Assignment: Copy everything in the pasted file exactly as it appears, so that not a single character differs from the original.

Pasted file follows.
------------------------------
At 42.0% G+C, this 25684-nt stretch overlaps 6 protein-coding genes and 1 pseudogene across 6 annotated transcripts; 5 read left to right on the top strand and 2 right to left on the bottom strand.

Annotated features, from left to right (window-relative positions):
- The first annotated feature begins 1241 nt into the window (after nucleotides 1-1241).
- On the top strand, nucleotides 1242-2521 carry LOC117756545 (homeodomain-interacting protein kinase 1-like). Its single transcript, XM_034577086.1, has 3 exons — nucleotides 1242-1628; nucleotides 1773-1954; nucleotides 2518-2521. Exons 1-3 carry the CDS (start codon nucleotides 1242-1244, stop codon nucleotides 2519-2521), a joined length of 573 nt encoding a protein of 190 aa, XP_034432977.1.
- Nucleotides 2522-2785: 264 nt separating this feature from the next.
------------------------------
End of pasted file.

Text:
At 42.0% G+C, this 25684-nt stretch overlaps 6 protein-coding genes and 1 pseudogene across 6 annotated transcripts; 5 read left to right on the top strand and 2 right to left on the bottom strand.

Annotated features, from left to right (window-relative positions):
- The first annotated feature begins 1241 nt into the window (after nucleotides 1-1241).
- On the top strand, nucleotides 1242-2521 carry LOC117756545 (homeodomain-interacting protein kinase 1-like). Its single transcript, XM_034577086.1, has 3 exons — nucleotides 1242-1628; nucleotides 1773-1954; nucleotides 2518-2521. Exons 1-3 carry the CDS (start codon nucleotides 1242-1244, stop codon nucleotides 2519-2521), a joined length of 573 nt encoding a protein of 190 aa, XP_034432977.1.
- Nucleotides 2522-2785: 264 nt separating this feature from the next.